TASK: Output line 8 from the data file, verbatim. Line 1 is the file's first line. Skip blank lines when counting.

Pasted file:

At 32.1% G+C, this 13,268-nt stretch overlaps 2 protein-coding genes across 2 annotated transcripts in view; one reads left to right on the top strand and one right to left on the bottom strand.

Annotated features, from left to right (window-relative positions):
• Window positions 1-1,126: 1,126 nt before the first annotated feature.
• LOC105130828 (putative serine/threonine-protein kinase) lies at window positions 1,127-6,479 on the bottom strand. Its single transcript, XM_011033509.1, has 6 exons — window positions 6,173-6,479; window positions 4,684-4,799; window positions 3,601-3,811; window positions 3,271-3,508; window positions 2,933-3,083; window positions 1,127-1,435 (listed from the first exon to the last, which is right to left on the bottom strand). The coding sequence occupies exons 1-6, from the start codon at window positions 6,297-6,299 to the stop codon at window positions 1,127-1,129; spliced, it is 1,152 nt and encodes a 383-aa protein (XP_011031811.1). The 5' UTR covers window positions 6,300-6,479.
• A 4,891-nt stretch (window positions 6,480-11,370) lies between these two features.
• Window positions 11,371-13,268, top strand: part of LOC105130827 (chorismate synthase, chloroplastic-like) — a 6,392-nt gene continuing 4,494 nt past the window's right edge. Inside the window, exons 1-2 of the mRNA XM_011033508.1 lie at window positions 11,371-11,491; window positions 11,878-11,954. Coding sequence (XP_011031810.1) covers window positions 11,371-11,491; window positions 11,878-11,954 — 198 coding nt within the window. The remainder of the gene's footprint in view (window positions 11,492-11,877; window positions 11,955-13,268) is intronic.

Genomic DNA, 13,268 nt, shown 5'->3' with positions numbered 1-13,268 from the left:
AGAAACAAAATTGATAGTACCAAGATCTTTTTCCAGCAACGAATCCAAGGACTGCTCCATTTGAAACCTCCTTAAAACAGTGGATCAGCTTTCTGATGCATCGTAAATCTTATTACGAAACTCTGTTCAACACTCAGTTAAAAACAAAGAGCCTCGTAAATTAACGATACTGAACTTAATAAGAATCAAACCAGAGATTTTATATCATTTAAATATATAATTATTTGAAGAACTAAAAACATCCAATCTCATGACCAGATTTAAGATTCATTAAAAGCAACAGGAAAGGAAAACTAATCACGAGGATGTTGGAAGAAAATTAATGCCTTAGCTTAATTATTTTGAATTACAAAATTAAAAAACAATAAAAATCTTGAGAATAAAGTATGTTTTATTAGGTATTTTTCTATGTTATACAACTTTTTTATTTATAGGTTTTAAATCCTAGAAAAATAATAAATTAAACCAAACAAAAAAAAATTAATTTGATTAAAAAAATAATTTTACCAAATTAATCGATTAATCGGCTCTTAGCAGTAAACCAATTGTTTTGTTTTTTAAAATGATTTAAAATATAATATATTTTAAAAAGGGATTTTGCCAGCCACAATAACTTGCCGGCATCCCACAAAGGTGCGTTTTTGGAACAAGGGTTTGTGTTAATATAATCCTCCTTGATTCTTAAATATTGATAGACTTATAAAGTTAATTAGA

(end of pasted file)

AGAAACAAAATTGATAGTACCAAGATCTTTTTCCAGCAACGAATCCAAGGACTGCTCCATTTGAAACCTCCTTAAAACAGTGGATCAGCTTTCTGATGCATCGTAAATCTTATTACGAAACTCTGTTCAACACTCAGTTAAAAACAAAGAGCCTCGTAAATTAACGATACTGAACTTAATAAGAATCAAACCAGAGATTTTATATCATTTAAATATATAATTATTTGAAGAACTAAAAACATCCAATCTCATGACCAGATTTAAGATTCATTAAAAGCAACAGGAAAGGAAAACTAATCACGAGGATGTTGGAAGAAAATTAATGCCTTAGCTTAATTATTTTGAATTACAAAATTAAAAAACAATAAAAATCTTGAGAATAAAGTATGTTTTATTAGGTATTTTTCTATGTTATACAACTTTTTTATTTATAGGTTTTAAATCCTAGAAAAATAATAAATTAAACCAAACAAAAAAAAATTAATTTGATTAAAAAAATAATTTTACCAAATTAATCGATTAATCGGCTCTTAGCAGTAAACCAATTGTTTTGTTTTTTAAAATGATTTAAAATATAATATATTTTAAAAAGGGATTTTGCCAGCCACAATAACTTGCCGGCATCCCACAAAGGTGCGTTTTTGGAACAAGGGTTTGTGTTAATATAATCCTCCTTGATTCTTAAATATTGATAGACTTATAAAGTTAATTAGA